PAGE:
In July 2020, a deceased green turtle (Chelonia mydas) washed up in the Gansbaai area, near the Die Gruis. CEO of Marine Dynamics, Wilfred Chivell, together with Hennie Otto collected the animal. A team from the Two Oceans Aquarium Education Foundation together with biologists from Marine Dynamics and the Dyer Island Conservation Trust dissected it in order to determine the cause of its death. The Two Oceans Aquarium is a long-time partner and this collaboration facilitates the sharing of knowledge.
The dissection was run by veterinarian Brandon Spolander from Aquavet Africa, and consulting vet to the Two Oceans Aquarium, and the group looked at various possible external and internal causes of the death of the turtle. The subadult green turtle measured 50cm in total length and was considerably larger than the small loggerhead turtles that often wash up in the Overstrand. Several pieces of plastic were found in the intestines of the animal. While this was unlikely the cause of death as it did not seem to have caused any blockages, it could have led to secondary malaises. One possible cause could have been liver disease, as the liver showed some abnormal growths and discolouration. Overall, the cause of death was uncertain, but the animal seemed to be in poor health prior to passing away.
All species of turtles are considered as threatened, and the green turtle is classified as endangered by the International Union for the Conservation of Nature (IUCN).
Plastic pollution is a continued threat to marine life around the world. Turtles are one of many species who are threatened by the increasing amount of plastic floating around as a plastic bag often looks and mimics the movement of their jellyfish prey. Young turtles often forage on the water surface and will often accidentally ingest small plastic pieces. The mouth and oesophagus of turtles contain fleshy appendages called papillae, which guide food further down the digestive tract, but this won’t allow for the animal to regurgitate pieces of plastic, as this part of the tract is designed for a one-way movement of food.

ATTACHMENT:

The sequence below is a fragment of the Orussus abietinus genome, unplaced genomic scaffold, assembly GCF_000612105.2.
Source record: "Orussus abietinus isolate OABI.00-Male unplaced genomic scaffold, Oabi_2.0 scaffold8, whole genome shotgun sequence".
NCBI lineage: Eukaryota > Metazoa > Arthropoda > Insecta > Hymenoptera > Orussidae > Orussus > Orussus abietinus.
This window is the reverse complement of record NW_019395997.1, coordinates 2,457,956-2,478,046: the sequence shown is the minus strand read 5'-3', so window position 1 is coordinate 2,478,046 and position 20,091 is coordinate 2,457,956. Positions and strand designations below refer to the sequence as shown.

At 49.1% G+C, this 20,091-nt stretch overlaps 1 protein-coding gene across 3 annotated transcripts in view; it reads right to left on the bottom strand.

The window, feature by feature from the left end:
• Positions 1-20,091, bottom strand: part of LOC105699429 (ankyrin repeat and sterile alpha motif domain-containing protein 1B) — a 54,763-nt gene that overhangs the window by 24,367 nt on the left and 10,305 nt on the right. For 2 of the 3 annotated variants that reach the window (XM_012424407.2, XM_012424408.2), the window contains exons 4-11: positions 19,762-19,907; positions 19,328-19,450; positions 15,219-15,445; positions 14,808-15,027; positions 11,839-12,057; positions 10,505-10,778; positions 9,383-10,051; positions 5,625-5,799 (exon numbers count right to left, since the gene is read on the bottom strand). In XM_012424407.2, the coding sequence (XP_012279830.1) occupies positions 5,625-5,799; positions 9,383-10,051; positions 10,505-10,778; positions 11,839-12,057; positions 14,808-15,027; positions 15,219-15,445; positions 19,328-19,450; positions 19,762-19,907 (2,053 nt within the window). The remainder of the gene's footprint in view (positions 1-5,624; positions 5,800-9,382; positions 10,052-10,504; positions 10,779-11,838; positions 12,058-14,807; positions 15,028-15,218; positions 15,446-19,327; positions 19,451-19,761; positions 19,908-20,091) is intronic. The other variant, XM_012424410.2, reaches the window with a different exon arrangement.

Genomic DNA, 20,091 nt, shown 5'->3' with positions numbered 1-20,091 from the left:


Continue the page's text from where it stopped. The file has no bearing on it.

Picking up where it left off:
The Two Oceans Aquarium Education Foundation team does an educational turtle road trip every year to reach the public about what to do should they find a stranded turtle on the beach. Between the months of March and August, juvenile loggerhead turtles follow the Agulhas current down the coast, but if they pop out of the warm Agulhas current and get stuck in the cold pocket of water between the coast and the fast moving warm current, they often develop cold-shock, and they strand on the beaches of the Western Cape. When you find a turtle on the beaches of the Western Cape, keep them safe in a box with a cloth, and contact your nearby conservation unit. In Gansbaai this is the African Penguin and Seabird Sanctuary (APSS), the key project of the Dyer Island Conservation Trust. The stranding network will ensure the turtle reaches the Two Oceans Aquarium so they can receive due care before being released. https://www.aquarium.co.za/blog/entry/stranded_turtles_what_to_do/ APSS Rescue Line Number: 0725987117
Special thanks to the Aquarium Foundation team for coming through from Cape Town and lending their knowledge and expertise.